de la Torre Brothers and Border Baroque

de la Torre Brothers and Border Baroque


Gandi del Sur, 2008, detail, mixed-media installation, video and music {h. 80 in, w. 24 in, d. 20 in}, photo/courtesy of Koplin del Rio Gallery.

The de la Torre brothers combine glass with other materials as a means of addressing issues of identity.

If ever there were a case where materials and their masterful use provide a perfect match—and metaphor—for an artist’s concepts and themes, it’s in the art of Jamex and Einar de la Torre. How better to convey the rich complexity and alchemic intermingling of border cultures than through mixed media creations as multilayered, thought-provoking and engaging as the cultures themselves? “Meso-Americhanics (Maneuvering Mestizaje): de la Torre brothers and Border Baroque” brings such work to the Museum at the National Hispanic Cultural Center in an extensive exhibition put together by the museum’s director and chief curator, Tey Marianna Nunn.

Jamex and Einar de la Torre were born (1960 and 1963, respectively) in Guadalajara, Mexico, finished high school in Southern California and studied sculpture and glassblowing at California State University in Long Beach. They currently divide their time between Ensenada, Mexico, and National City, California, working with equal creative fluency on both sides of the border, as well as pulling iconic imagery and ideas from around the world.

Similarly, in their art the brothers intentionally disregard conventional borders between dichotomous pairs such as “high” and “low” art and sacred and profane, and between deluxe objects and the detritus of everyday life. Virtually every assemblage and installation incorporates blown glass or cast-resin elements in sumptuous colors that shimmer, juxtaposed with an array of found objects, including plastic toys, snack food wrappers and old tires.

Messages presented through this juxtaposition are absorbed on a visceral as well as intellectual level. Just as an unfamiliar culture may initially feel like an undifferentiated sensory barrage of sounds, colors, textures and smells, these works take time to reveal their multiple layers. Each piece brims, in truly baroque fashion, with historical and cultural references, as well as universal themes, unsettling nuances and elements of sheer beauty. Detailed descriptions mounted beside each work and a catalog provide welcome insight.

The de la Torre brothers don’t consider themselves glass artists per se. Instead, they see glass as one component of a rich visual language in which the qualities of glass—color, malleability and light—interact with a multitude of found objects. The brothers might more accurately be described as three-dimensional collage artists. The act of combining glass with other materials gives them an agile means for addressing issues of current relevance, particularly those arising from the flow of humanity across borders around the world.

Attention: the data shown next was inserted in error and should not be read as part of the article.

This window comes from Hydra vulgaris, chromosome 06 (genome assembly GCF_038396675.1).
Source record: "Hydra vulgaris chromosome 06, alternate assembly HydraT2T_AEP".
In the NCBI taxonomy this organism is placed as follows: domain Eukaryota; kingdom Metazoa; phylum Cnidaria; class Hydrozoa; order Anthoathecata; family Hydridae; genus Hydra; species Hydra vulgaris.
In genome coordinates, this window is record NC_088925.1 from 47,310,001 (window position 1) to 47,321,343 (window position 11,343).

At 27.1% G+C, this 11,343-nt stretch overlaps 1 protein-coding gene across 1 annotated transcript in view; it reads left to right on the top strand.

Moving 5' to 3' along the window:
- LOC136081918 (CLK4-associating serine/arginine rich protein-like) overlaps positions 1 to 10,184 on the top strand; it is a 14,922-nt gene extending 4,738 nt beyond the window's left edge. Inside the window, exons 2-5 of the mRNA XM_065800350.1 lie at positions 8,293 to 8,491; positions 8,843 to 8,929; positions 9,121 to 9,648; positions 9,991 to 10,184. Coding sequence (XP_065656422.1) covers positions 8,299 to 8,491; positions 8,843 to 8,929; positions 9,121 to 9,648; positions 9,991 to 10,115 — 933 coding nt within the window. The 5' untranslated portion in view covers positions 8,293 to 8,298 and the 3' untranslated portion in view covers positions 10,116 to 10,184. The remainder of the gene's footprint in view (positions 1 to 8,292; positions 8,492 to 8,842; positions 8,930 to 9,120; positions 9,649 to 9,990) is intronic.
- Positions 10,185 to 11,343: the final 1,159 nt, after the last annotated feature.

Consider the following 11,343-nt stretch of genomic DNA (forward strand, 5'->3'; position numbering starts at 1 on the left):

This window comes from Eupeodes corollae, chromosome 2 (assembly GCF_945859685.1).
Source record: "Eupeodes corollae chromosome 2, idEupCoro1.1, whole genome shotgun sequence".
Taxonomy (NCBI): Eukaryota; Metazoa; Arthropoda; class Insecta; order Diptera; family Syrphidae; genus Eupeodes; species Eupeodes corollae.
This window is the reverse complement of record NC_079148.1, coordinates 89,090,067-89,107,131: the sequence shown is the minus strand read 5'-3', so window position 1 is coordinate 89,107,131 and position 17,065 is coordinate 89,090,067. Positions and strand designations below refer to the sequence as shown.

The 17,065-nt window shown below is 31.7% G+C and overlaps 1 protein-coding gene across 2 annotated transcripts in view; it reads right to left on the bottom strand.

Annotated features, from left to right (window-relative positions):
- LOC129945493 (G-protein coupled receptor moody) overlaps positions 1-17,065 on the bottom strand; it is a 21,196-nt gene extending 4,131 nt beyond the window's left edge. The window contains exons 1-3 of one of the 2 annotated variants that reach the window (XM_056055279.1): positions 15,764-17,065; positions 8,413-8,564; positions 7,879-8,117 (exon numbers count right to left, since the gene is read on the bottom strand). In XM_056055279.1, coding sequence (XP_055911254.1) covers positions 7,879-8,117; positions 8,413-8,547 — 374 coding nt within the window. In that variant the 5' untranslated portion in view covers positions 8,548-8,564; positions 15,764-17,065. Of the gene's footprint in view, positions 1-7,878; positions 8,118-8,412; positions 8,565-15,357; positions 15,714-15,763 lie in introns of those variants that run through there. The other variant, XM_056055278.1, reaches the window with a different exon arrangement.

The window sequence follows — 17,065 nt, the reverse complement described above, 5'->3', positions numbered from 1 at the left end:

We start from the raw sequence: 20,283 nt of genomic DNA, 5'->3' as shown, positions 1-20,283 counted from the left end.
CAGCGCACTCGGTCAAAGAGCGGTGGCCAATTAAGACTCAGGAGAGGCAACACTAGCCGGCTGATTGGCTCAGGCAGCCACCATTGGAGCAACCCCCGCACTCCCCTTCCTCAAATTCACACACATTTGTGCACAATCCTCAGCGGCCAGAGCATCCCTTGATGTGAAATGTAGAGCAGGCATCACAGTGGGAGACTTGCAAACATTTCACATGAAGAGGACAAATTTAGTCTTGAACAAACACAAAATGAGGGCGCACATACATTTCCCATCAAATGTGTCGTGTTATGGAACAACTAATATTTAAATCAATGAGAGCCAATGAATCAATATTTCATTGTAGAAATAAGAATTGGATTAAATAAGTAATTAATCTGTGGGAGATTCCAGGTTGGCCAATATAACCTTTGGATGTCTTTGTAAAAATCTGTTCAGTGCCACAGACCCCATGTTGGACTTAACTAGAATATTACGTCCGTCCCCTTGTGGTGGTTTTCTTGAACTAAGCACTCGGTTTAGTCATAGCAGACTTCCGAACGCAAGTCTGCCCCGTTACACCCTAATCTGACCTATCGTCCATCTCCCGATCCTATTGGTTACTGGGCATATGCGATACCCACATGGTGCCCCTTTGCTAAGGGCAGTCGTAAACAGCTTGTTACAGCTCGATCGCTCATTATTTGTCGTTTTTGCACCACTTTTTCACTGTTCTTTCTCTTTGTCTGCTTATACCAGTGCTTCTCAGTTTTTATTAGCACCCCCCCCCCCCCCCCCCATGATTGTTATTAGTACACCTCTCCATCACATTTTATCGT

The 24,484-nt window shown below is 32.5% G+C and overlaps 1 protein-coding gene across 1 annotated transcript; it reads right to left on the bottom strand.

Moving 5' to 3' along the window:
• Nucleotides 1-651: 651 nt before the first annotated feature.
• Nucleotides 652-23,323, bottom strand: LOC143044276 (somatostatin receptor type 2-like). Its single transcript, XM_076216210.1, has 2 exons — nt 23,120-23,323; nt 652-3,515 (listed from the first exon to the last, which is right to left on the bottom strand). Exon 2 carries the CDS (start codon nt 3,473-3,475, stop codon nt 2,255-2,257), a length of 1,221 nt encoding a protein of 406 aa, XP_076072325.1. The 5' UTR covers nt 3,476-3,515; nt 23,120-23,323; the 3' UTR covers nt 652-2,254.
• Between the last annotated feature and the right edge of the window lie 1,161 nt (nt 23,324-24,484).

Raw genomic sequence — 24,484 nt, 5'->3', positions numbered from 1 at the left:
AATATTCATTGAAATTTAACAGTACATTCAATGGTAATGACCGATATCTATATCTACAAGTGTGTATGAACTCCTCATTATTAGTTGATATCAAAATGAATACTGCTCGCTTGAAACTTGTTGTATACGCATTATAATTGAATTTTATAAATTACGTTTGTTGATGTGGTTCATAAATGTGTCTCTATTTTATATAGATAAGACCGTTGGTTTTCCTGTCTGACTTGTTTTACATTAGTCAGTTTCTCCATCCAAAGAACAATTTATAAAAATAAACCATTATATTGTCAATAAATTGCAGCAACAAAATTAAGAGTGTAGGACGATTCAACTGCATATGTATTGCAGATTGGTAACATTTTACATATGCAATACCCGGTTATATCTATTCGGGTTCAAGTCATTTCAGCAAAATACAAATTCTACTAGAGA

Central among these is the question of identity. Who are we when removed from the solid ground of a single ethnic background and history-infused sense of place? The Spanish word describing this condition is mestizo, which means mixture. In a graphically striking piece, Mestizaje Defined, 2005 (and in other works in the show), the brothers use mixtures of beans as symbols for the mestizo state. A clear, cast-resin frame contains 12 identically shaped low-relief faces, each filled with a different blend of beans.

Some faces contain predominantly dark or light-colored beans. Some are homogeneous, others, highly mixed. “In the end, we’re all beaners; we’re all mestizo. It’s a cause for celebration,” the artists declare. Yet with the bean-filled faces all bearing variations on a grin, the piece posits a surface cheerfulness for situations we know in reality to be fraught with issues of social hierarchy, privilege and discrimination.

Other themes running through the de la Torre brothers’ work include historical perspective—who has the right to write history?—conquest, assimilation, sacrifice (part of a larger theme of pre-Columbian cultures and influences), religion, food, fate and the nature of time. One large wall piece, Poca HantaVirus, 2008, literally superimposes divergent views of cultural interface. Onto the surface of a massive and sternly intense representation of an Olmec mask is projected the animated Disney film Pocahontas. In the film, floppy animal ears and flowing dark hair represent the candy-flavored, Euro-centered (Americanized) vision of encounter. Meanwhile, the mask projects its own indisputable force, offering the viewer a disquieting firsthand encounter with the “other.”

By contrast, the show’s entrance piece, Eastern Medicine, 2008, uses the arresting appeal of color, symmetry, symbolism and detail in cast resin and blown glass to highlight other global connections—in this case, between Native American and Asian cultures. The work features the circle, as symbolic of endless cyclical time, and food, as central to human vitality, community and social structures. Corn, which plays this role among indigenous peoples of the Americas, is depicted and to represent Asian cultures there are small plates of (glass) mock food resembling the plastic models displayed in the windows of Japanese restaurants and shops. On a grander scale, Colonial Atmosphere, 2002, a room-size installation that also includes an Olmec mask, draws associations between the moon landing, religion and Western Hemisphere conquest. Yet small works such as Crossing the Desert, 2005, pack an equally powerful, if more direct, punch.

“Meso-Americhanics” may be overwhelming—best experienced in more than one viewing—as is the National Hispanic Cultural Center itself, with its art museum and visual arts program, performing arts, films, lectures, literary events and more.